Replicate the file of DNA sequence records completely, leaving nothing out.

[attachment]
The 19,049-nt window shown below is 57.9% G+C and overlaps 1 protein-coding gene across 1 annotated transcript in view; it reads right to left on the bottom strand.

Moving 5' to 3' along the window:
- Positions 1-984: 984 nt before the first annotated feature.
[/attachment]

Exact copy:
The 19,049-nt window shown below is 57.9% G+C and overlaps 1 protein-coding gene across 1 annotated transcript in view; it reads right to left on the bottom strand.

Moving 5' to 3' along the window:
- Positions 1-984: 984 nt before the first annotated feature.